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An Interview with Sartre

Perhaps the paradox of the cultural revolution is that it is ultimately impossible in China, where it was invented, but is somewhat more possible in the advanced countries of the West?

I think that is correct. With one qualification: is a cultural revolution possible without making the revolution? French youth during May wanted a cultural revolution—what was missing for them to achieve one? The ability to make a real revolution. In other words, a revolution which is in no way initially cultural, but is the seizure of power by violent class struggle. Which is not to say that the idea of cultural revolution in France was merely a mirage: on the contrary, it expressed a radical contestation of every established value of the university and society, a way of looking at them as if they had already perished. It is very important that this contestation be maintained.

What were the main lessons of the May Revolt for you?

I have always been convinced that the origins of May lie in the Vietnamese Revolution. For the French students who unleashed the process of May, the Vietnamese war was not merely a question of taking the side of the National Liberation Front or the people of Vietnam against US imperialism. The fundamental impact of war on European or US militants was its enlargement of the field of the possible. It had previously seemed impossible that the Vietnamese could resist successfully such an enormous military machine and win. Yet that is what they did and by doing so they completely changed the horizon of French students, among others: they now knew that there were possibilities that remained unknown. Not that everything is possible, but that one can only know something is impossible once one has tried it and failed. This was a profound discovery, rich in its eventual consequences and revolutionary in the West.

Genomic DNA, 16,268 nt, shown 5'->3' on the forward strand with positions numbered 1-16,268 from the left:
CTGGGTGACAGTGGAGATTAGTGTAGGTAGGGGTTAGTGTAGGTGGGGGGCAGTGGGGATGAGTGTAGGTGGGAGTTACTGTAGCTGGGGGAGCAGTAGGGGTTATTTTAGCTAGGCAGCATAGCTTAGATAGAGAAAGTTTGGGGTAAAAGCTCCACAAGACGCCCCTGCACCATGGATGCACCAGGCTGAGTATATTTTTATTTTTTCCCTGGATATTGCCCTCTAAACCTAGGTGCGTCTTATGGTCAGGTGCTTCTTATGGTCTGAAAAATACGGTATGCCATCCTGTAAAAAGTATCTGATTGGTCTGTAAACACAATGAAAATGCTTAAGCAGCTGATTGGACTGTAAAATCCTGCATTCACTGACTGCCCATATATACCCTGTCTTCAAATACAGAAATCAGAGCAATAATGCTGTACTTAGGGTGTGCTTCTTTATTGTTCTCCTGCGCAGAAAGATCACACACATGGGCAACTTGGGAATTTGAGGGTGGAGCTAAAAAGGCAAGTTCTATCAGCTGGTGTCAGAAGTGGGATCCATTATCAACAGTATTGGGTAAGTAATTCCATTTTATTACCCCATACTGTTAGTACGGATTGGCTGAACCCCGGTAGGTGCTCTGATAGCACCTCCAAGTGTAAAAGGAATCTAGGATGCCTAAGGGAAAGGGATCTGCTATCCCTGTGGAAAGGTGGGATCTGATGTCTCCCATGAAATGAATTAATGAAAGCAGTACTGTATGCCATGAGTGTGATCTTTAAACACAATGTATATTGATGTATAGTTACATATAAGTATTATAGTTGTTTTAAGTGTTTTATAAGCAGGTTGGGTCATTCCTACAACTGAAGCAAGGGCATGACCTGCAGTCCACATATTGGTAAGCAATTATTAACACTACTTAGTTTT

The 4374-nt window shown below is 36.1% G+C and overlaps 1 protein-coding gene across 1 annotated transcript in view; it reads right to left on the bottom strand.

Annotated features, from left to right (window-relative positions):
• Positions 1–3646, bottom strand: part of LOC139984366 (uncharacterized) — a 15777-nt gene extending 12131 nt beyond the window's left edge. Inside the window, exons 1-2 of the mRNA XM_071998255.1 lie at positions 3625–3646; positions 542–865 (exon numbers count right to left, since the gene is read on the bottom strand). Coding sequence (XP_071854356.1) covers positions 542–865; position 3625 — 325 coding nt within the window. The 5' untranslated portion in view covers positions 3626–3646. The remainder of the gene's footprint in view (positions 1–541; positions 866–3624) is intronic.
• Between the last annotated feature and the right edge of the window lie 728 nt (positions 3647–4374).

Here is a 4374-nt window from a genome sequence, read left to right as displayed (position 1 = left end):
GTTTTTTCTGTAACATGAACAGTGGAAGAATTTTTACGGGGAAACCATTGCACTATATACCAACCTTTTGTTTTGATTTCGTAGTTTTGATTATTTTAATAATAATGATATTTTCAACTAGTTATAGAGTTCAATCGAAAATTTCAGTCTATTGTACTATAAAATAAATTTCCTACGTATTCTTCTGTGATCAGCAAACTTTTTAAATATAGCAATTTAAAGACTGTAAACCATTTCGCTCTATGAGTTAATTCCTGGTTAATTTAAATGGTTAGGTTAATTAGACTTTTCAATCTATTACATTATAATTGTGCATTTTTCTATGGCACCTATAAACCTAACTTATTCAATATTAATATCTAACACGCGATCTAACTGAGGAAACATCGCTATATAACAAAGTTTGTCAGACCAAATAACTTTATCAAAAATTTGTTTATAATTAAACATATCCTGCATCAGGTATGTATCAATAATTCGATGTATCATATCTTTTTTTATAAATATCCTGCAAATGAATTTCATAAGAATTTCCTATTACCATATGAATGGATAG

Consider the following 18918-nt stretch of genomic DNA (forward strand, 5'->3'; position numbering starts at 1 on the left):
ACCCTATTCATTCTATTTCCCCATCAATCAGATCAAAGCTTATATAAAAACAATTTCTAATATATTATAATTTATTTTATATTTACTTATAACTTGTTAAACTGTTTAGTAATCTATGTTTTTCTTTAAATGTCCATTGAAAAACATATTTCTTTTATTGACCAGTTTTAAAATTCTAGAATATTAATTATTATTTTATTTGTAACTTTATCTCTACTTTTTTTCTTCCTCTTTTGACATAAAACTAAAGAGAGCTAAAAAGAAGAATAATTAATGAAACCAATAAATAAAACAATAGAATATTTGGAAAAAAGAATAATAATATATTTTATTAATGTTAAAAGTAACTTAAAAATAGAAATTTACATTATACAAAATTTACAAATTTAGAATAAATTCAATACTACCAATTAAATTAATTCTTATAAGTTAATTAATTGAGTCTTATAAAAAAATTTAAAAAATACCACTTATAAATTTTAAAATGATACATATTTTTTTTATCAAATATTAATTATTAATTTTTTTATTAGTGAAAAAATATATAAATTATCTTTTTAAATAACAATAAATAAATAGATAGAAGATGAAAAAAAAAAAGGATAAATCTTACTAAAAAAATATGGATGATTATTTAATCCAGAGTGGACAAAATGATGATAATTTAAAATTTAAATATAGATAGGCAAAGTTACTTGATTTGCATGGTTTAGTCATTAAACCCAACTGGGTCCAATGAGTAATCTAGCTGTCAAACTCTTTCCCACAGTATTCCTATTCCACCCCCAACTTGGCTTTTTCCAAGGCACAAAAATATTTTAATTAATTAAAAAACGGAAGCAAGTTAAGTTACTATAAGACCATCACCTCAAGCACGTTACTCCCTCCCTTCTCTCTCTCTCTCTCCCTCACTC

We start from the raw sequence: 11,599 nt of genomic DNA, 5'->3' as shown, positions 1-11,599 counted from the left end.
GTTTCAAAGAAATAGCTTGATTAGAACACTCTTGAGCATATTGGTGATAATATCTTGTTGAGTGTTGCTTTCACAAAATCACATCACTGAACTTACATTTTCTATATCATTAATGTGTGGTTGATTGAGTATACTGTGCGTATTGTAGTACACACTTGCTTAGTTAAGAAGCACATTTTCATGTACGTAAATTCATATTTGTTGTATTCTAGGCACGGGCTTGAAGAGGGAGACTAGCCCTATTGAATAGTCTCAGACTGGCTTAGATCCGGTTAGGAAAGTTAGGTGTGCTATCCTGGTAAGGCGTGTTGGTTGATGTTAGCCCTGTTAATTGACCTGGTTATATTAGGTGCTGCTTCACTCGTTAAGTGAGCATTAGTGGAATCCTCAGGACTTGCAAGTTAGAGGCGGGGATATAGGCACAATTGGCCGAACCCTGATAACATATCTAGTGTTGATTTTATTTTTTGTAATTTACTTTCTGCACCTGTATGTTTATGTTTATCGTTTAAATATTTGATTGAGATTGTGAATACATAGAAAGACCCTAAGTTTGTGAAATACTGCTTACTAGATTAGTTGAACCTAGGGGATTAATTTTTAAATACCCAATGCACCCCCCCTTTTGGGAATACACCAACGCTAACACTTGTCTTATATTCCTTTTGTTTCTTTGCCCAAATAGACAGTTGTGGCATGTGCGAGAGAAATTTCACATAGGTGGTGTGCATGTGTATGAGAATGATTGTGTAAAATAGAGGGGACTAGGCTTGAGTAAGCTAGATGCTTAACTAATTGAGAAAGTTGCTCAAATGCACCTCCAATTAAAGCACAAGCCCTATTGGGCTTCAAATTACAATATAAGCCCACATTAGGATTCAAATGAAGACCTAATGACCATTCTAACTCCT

Today, more than a year later, it is clear that to a certain extent we have discovered the impossible. In particular, so long as the French Communist Party is the largest conservative party in France, and so long as it has the confidence of the workers, it will be impossible to make the free revolution that was missed in May. Which only means that it is necessary to pursue the struggle, however protracted it may be, with the same persistence as the Vietnamese, who after all are continuing to fight and continuing to win.

May was not a revolution: it did not destroy the bourgeois state. To make the revolution next time, organization will be necessary to coordinate and lead the struggle. What sort of political organization do you judge to be the appropriate instrument today?

It is obvious that anarchism leads nowhere, today as yesterday. The central question is whether in the end the only possible type of political organization is that which we know in the shape of the present CP’s: hierarchical division between leadership and rankand-file, communications and instructions proceeding from above downward only, isolation of each cell from every other, vertical powers of dissolution and discipline, separation of workers and intellectuals? This pattern developed from a form of organization which was born clandestinely in the time of the Tsars.

What are the objective justifications of its existence in the West today? Its purpose here appears merely to ensure an authoritarian centralism which excludes any democratic practice. Of course, in a civil war situation, a militarized discipline is necessary. But does a proletarian party have to resemble the present-day Communist Parties? Is it not possible to conceive of a type of political organization where men are not barred and stifled? Such an organization would contain different currents, and would be capable of closing itself in moments of danger, to reopen thereafter.

It is always true, of course, that to fight something one must change oneself into it; in other words one must become its true opposite and not merely other than it. A revolutionary party must necessarily reproduce—up to a certain limit—the centralization and coercion of the bourgeois state which it is its mission to overthrow. However, the whole problem—the history of our century is there to prove it—is that once a party dialectically undergoes this ordeal, it may become arrested there. The result then is that it has enormous difficulty in ever escaping from the bureaucratic rut which it initially accepted to make the revolution against a bureaucratic-military machine.

From that moment on, only a cultural revolution against the new order can prevent a degradation of it. It is not a benevolent reform that is occurring in China today, it is the violent destruction of a whole system of privilege. Yet we know nothing of what the future will be in China.